They looked down at the dead girl. Bruises on her neck showed where she had been strangled, presumably by her companion, who lay, face contorted in horror and fear, a few yards further on.

"What killed her?" Kirk asked, his voice shaking, as they looked at the second dead girl. But he already knew. Fear had driven her to kill her companion - and then she herself had been killed by the terror, even as the man had been. What horror had she seen - or sensed, he wondered with revulsion.

The bushes nearby shimmered violently. A fresh wave of panic hit him - so overwhelming that he forgot Spock, forgot the test, forgot everything and began running. He had to escape. From what, he didn't even know.

Spock overtook him and caught him. Kirk struggled to release himself but the Vulcan's superior strength told, and he held Kirk firm. A sure instinct told him that this was how the strangled girl had died, trying to stop her panic-stricken friend. "Jim!"

"Let me go!"

Spock glanced quickly round. A shadow among the rocks caught his eye; he dragged Kirk over to it. He was right. It was a narrow cave. Perhaps in here Kirk might feel less threatened and regain some measure of control. Spock pulled his friend into the cave. Predictably, the fear lessened abruptly.

"Relax, Jim," he murmured soothingly. "Relax... "

Slowly the tension left the Human. He looked at Spock. "What... caused that?"

"I do not know. But unless we can control it, make ourselves believe that it will not harm us, the fear will surely kill us. I noticed that there is a shimmer in the air when the fear is strongest - if that is meaningful, perhaps in here we will gain a brief respite. There is a draught blowing through this cave and it appears to run in the correct direction. I suggest that we follow it. "

They set off through the darkness, hands clasped, feeling their way along the walls. The blackness pressed on them claustrophobically.

Abruptly a fresh wave of primitive terror hit Kirk. He whimpered, jerked his hand free of Spock's and began a stumbling run back the way they had come. Desperately, Spock followed.

There was light ahead and a mass of fallen rock on the ground. The cave must fork - this was not the way they had entered! The roof had fallen in here, leaving a deep, narrow canyon. Spock began to overhaul Kirk, now that he could see his way, noticing with a sudden fear that was wholly of his own mind that there was a great gaping hole ahead, directly in Kirk's path. Urgently, Spock lunged forward.


He caught Kirk desperately, just at the edge of the hole, and they fell heavily, to lie only inches from the drop, Spock holding the still struggling Kirk firmly. Slowly the Human's struggles lessened as Spock's rigidly maintained calmness penetrated the sea of terror that threatened to destroy him. Unmoving, the Vulcan stared, unseeing, across the gap to the open countryside beyond.

Spock lay holding Kirk reassuringly for fully five minutes before he allowed himself to move, his hands gripping his Captain firmly. Out of this place, it seemed, lay certain death. Yet in here... could they even be sure of safety here?

Kirk stirred suddenly, an almost spasmodic reaction that triggered alarm in the Vulcan's normally stoic face. "Captain - please... " he entreated desperately.

"I know, Spock." Kirk's voice was toneless, weary, and he was still clearly far from regaining his self control.

"Jim, you must believe... It was panic that killed those people. If we do not panic... "

Kirk almost managed a rueful smile, then buried his face against Spock's shoulder.

The gesture strengthened Spock's failing control. With a sudden conviction that this was the way to fight the fear, Spock raised one hand to hold Kirk's head gently, firmly, against his shoulder. After a few minutes, Kirk found himself completely relaxed, the panic merely an unpleasant memory - and Spock knew, with a certainty that surpassed knowledge, that as long as this man lived, he would never need to fear loneliness again.

Memory of the test returned to them, and with it the realisation that to succeed - to survive at all - they had to go out there again... and face the killing fear that someone - or something - would undoubtedly continue to fling at them.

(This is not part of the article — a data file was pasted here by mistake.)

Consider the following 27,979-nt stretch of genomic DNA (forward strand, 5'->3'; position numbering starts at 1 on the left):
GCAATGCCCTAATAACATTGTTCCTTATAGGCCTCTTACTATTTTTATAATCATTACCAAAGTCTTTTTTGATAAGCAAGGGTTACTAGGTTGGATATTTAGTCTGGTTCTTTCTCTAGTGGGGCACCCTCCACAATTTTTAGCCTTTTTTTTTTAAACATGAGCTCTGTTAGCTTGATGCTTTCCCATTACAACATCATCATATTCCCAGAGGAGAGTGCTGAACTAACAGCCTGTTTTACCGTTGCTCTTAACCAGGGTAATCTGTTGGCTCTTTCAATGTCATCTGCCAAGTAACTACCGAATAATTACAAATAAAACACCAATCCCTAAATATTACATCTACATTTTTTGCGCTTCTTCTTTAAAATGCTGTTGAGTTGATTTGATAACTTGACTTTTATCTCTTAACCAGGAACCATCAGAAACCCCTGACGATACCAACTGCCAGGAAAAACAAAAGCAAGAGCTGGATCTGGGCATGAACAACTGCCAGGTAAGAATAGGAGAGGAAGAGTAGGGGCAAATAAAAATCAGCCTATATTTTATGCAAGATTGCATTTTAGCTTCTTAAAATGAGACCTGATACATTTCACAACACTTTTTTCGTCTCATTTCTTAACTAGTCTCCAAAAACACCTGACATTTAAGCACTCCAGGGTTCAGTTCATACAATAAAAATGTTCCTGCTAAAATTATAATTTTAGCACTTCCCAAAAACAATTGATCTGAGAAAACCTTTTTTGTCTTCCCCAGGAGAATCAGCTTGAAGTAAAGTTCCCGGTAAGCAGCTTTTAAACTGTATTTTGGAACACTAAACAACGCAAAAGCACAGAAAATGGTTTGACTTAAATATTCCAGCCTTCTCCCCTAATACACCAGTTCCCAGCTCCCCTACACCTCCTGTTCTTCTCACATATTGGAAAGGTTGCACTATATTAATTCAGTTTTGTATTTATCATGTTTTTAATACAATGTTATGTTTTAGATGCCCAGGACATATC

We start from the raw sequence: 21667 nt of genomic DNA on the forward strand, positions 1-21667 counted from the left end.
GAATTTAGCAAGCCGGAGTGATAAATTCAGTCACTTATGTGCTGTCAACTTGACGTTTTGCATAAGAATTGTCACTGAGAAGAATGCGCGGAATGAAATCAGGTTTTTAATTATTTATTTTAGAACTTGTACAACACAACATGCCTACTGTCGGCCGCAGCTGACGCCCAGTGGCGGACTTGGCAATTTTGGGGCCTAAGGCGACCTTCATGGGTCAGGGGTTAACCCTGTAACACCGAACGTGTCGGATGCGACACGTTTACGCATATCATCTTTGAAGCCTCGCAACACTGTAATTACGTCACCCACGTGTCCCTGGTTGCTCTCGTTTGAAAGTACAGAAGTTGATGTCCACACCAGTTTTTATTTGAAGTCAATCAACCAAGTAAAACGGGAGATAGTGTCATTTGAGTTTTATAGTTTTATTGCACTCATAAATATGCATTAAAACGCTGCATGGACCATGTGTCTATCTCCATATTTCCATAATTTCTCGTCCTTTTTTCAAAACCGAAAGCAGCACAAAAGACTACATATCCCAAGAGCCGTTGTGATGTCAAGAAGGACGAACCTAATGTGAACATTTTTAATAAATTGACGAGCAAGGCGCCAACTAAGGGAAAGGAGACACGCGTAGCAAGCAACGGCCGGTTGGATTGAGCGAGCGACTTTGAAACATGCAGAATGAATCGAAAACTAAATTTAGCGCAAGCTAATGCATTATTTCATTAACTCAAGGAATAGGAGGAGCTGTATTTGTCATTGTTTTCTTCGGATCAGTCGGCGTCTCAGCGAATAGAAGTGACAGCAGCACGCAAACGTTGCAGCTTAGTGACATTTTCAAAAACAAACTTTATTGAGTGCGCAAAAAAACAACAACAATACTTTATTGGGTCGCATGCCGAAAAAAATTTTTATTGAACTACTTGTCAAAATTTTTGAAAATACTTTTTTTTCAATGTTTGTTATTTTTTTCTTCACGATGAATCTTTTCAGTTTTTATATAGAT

"We must believe it cannot, of itself, harm us," Spock repeated quietly. "Also... it seems to be powerless when faced with l... friendship. If we can hold thoughts of friendship foremost in our minds, we may yet succeed."

"I'll try, Spock." Inwardly, Kirk knew he could feel no friendship for the invisible entities that killed... but his affection for the Vulcan might suffice. He must hold that firmly in his mind.

They scrambled to their feet and headed back through the cave, holding on to each other. They hadn't gone far when both became aware of a nagging apprehension.

"It cannot harm us," Spock said reassuringly.

Kirk nodded, even although he knew the Vulcan couldn't see him. Inwardly, he thought, Spock... my friend. What would I do without you? The incipient panic faded.

There was daylight ahead again. They walked out of the cave into an evening sunlight. Long shadows lay on the ground. Had so long passed? Kirk was suddenly acutely aware that it was during the previous night that their troubles had begun.

Spock seemed to read his mind. "You should rest, Captain. Sleep. I am well able to watch all night. But even if I were not, we have seen nothing that could harm us."

"I can take my turn on watch - "

"Jim, you are more likely than I to be affected by the conditions. Asleep, you will not be aware of them. Please, rest properly. We have only a few hours of walking time to complete the test, and we do not know how far we still have to go. If you are unrested, tense from fighting the fear all night, we don't have a chance. Please, Jim," he repeated, seeing that Kirk was unconvinced. "For my sake, if not your own."

"All right," Kirk agreed wearily.

They settled down among rocks just outside the cave. There was not sufficient room for Kirk to lie down, so he slept sitting up. Slowly he slid sideways until his head rested on Spock's shoulder.

The Vulcan found himself absorbing comfort from the touch. Slowly the night passed.

Spock shook the Captain awake at first light. There was no point in delaying. They set off at once. The fear was still present, Kirk found, but it was faint and fading fast. Soon it was gone.

Almost three hours later they walked out from among the bushes into cultivated land. Many Drennans were waiting, including some of those who had also just crossed the Wastelands.

They looked at each other, knowing that they had succeeded. But that was of less importance than the knowledge that in some subtle fashion their friendship had deepened even more during those hours of terror. A wordless message of affection passed between them as their eyes met.

Then they turned as Fordda came forward to acknowledge that they were indeed men.


Copyright Sheila Clark